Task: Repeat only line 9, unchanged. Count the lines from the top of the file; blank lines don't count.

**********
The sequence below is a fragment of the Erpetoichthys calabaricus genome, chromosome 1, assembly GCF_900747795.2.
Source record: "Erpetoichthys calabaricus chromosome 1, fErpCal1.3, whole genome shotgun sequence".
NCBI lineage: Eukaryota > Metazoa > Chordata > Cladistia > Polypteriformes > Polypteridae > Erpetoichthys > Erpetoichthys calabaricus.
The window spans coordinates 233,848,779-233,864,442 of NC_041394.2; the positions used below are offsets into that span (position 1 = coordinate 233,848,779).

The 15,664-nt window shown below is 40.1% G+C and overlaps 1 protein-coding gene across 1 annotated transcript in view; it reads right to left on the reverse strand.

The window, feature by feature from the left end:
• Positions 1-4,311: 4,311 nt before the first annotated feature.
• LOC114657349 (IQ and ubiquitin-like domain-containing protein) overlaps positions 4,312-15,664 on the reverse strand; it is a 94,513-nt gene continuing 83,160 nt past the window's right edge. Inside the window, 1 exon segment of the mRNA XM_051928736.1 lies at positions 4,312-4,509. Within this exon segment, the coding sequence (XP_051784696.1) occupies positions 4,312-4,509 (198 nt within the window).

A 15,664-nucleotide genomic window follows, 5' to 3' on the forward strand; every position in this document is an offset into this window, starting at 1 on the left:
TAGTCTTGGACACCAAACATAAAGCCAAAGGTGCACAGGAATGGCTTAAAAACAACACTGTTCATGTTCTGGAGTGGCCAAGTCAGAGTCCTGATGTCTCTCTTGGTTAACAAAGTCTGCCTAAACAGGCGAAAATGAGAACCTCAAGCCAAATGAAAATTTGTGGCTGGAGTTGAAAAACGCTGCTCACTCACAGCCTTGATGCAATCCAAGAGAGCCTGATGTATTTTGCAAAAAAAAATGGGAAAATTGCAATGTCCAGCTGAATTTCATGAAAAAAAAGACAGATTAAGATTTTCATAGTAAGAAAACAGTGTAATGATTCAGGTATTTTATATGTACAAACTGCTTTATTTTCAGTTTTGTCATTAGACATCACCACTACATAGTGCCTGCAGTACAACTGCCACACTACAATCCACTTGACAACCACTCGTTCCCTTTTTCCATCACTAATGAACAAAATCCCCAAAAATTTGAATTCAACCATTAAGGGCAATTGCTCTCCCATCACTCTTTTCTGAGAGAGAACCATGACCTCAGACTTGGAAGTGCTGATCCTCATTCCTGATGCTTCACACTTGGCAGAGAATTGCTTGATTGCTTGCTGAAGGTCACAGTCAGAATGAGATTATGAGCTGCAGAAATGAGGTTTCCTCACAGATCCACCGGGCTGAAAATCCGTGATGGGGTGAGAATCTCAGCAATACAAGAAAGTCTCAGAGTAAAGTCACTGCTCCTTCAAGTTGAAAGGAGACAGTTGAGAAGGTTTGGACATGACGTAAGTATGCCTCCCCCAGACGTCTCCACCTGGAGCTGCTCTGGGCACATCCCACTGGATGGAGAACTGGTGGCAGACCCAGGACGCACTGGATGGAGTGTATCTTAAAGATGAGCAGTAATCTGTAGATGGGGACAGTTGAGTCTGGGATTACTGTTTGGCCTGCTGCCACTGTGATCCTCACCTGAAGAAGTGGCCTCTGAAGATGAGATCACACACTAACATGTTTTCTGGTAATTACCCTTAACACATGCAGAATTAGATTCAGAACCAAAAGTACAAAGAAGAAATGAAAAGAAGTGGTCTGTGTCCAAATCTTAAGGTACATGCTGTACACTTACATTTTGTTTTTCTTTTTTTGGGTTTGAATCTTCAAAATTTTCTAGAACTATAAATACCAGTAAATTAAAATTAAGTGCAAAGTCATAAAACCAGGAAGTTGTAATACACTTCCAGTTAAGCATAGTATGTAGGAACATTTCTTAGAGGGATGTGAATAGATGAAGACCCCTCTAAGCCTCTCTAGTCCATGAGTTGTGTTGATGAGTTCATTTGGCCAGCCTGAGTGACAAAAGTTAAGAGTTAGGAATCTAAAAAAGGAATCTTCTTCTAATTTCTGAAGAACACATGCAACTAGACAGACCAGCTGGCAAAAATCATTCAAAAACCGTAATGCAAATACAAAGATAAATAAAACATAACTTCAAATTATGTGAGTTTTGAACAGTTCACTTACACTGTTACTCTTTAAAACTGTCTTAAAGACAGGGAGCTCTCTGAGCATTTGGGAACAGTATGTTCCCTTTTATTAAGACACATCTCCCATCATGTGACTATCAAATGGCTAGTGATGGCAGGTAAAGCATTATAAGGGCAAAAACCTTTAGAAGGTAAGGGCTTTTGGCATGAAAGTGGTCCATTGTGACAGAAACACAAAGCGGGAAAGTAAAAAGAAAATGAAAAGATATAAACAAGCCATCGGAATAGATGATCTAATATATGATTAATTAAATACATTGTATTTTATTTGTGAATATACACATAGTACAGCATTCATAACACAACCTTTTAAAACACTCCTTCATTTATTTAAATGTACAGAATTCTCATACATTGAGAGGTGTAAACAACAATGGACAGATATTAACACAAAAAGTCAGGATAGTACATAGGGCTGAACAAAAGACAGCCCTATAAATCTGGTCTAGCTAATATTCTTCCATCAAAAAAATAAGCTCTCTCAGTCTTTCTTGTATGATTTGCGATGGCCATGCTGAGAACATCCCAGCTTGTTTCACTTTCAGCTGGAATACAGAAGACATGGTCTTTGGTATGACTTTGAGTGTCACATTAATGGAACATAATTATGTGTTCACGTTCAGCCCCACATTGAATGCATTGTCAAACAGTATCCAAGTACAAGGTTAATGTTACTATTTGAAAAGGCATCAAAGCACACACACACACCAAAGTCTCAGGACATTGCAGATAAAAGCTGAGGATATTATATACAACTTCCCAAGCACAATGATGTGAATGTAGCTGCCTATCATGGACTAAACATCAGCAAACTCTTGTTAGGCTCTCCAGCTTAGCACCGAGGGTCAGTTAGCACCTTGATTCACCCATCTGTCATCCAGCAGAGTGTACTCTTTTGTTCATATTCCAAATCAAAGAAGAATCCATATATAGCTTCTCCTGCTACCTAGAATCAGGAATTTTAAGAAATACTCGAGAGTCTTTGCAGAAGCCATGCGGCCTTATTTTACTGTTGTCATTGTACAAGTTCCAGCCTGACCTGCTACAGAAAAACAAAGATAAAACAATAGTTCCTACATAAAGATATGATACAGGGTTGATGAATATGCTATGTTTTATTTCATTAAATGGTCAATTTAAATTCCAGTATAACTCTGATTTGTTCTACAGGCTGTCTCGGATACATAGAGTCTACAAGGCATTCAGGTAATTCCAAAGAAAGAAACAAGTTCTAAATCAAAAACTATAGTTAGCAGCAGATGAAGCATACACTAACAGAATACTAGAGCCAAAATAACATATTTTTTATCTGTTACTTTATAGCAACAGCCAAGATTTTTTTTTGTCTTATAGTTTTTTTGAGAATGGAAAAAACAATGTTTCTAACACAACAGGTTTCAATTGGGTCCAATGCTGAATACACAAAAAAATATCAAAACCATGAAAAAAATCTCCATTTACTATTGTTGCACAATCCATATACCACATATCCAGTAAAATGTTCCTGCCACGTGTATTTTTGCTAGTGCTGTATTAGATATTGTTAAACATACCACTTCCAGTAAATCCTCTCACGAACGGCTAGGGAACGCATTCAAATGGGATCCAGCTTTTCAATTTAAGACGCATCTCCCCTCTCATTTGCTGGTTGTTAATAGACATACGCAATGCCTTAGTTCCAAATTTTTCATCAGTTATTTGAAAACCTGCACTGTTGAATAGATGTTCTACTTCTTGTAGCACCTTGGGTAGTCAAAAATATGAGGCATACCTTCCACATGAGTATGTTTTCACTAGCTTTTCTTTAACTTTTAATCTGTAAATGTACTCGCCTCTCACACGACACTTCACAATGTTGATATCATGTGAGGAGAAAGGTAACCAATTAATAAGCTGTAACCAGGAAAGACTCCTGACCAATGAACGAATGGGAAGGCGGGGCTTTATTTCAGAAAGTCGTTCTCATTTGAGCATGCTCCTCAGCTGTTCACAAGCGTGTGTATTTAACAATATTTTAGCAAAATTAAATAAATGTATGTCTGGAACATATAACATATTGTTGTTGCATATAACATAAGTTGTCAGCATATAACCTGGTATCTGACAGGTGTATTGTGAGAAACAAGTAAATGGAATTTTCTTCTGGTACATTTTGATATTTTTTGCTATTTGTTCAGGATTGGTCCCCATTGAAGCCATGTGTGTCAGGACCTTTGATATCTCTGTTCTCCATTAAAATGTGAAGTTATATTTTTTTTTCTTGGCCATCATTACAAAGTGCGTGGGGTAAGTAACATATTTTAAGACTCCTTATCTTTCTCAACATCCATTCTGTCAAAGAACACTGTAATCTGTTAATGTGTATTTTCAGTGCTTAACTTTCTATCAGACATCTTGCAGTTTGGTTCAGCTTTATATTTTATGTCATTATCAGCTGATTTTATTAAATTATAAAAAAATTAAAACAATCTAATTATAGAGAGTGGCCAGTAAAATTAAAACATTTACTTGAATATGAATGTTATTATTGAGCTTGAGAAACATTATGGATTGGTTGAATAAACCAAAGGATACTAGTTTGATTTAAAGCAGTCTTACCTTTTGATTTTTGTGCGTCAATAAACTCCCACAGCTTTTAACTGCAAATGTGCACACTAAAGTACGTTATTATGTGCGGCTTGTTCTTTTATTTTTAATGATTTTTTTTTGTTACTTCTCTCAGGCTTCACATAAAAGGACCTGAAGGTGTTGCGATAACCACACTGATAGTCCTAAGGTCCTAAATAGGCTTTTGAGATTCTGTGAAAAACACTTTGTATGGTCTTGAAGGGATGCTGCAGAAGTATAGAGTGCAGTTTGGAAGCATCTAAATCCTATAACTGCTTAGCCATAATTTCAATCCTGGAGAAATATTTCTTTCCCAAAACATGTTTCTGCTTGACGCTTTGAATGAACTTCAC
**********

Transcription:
A 15,664-nucleotide genomic window follows, 5' to 3' on the forward strand; every position in this document is an offset into this window, starting at 1 on the left: